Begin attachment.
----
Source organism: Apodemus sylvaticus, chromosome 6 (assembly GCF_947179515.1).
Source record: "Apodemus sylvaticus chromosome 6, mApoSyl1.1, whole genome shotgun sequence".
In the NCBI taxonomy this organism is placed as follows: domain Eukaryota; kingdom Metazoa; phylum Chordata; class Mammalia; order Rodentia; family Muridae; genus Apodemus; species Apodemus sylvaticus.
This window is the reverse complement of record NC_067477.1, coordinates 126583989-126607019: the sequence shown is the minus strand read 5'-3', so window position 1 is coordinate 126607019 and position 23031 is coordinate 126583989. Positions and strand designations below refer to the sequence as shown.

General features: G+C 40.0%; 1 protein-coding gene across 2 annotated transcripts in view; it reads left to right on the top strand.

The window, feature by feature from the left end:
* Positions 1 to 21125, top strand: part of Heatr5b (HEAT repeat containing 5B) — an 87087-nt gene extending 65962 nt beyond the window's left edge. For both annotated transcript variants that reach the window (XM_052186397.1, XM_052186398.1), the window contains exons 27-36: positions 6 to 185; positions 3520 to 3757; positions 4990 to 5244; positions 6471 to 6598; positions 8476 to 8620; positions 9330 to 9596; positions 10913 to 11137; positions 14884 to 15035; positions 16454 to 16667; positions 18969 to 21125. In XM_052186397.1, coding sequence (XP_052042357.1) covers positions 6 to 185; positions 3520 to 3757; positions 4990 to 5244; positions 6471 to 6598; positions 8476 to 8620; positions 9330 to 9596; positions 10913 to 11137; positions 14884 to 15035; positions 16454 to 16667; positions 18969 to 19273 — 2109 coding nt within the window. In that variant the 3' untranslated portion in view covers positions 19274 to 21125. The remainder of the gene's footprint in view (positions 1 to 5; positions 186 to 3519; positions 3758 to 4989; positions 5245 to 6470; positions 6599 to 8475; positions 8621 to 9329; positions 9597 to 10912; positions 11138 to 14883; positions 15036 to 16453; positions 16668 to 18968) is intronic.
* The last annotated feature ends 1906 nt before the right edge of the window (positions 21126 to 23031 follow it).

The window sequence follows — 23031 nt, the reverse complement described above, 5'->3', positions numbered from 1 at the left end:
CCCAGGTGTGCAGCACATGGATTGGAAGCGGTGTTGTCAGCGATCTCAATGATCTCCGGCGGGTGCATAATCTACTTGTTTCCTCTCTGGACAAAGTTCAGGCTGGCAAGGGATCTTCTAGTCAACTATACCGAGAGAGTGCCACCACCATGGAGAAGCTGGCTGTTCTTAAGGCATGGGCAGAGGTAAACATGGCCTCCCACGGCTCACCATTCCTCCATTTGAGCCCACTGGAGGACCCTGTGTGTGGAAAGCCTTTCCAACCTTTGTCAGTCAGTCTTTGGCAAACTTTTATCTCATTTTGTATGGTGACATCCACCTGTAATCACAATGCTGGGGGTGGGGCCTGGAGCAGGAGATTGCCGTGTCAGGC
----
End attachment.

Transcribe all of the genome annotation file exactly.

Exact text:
Source organism: Apodemus sylvaticus, chromosome 6 (assembly GCF_947179515.1).
Source record: "Apodemus sylvaticus chromosome 6, mApoSyl1.1, whole genome shotgun sequence".
In the NCBI taxonomy this organism is placed as follows: domain Eukaryota; kingdom Metazoa; phylum Chordata; class Mammalia; order Rodentia; family Muridae; genus Apodemus; species Apodemus sylvaticus.
This window is the reverse complement of record NC_067477.1, coordinates 126583989-126607019: the sequence shown is the minus strand read 5'-3', so window position 1 is coordinate 126607019 and position 23031 is coordinate 126583989. Positions and strand designations below refer to the sequence as shown.

General features: G+C 40.0%; 1 protein-coding gene across 2 annotated transcripts in view; it reads left to right on the top strand.

The window, feature by feature from the left end:
* Positions 1 to 21125, top strand: part of Heatr5b (HEAT repeat containing 5B) — an 87087-nt gene extending 65962 nt beyond the window's left edge. For both annotated transcript variants that reach the window (XM_052186397.1, XM_052186398.1), the window contains exons 27-36: positions 6 to 185; positions 3520 to 3757; positions 4990 to 5244; positions 6471 to 6598; positions 8476 to 8620; positions 9330 to 9596; positions 10913 to 11137; positions 14884 to 15035; positions 16454 to 16667; positions 18969 to 21125. In XM_052186397.1, coding sequence (XP_052042357.1) covers positions 6 to 185; positions 3520 to 3757; positions 4990 to 5244; positions 6471 to 6598; positions 8476 to 8620; positions 9330 to 9596; positions 10913 to 11137; positions 14884 to 15035; positions 16454 to 16667; positions 18969 to 19273 — 2109 coding nt within the window. In that variant the 3' untranslated portion in view covers positions 19274 to 21125. The remainder of the gene's footprint in view (positions 1 to 5; positions 186 to 3519; positions 3758 to 4989; positions 5245 to 6470; positions 6599 to 8475; positions 8621 to 9329; positions 9597 to 10912; positions 11138 to 14883; positions 15036 to 16453; positions 16668 to 18968) is intronic.
* The last annotated feature ends 1906 nt before the right edge of the window (positions 21126 to 23031 follow it).

The window sequence follows — 23031 nt, the reverse complement described above, 5'->3', positions numbered from 1 at the left end:
CCCAGGTGTGCAGCACATGGATTGGAAGCGGTGTTGTCAGCGATCTCAATGATCTCCGGCGGGTGCATAATCTACTTGTTTCCTCTCTGGACAAAGTTCAGGCTGGCAAGGGATCTTCTAGTCAACTATACCGAGAGAGTGCCACCACCATGGAGAAGCTGGCTGTTCTTAAGGCATGGGCAGAGGTAAACATGGCCTCCCACGGCTCACCATTCCTCCATTTGAGCCCACTGGAGGACCCTGTGTGTGGAAAGCCTTTCCAACCTTTGTCAGTCAGTCTTTGGCAAACTTTTATCTCATTTTGTATGGTGACATCCACCTGTAATCACAATGCTGGGGGTGGGGCCTGGAGCAGGAGATTGCCGTGTCAGGC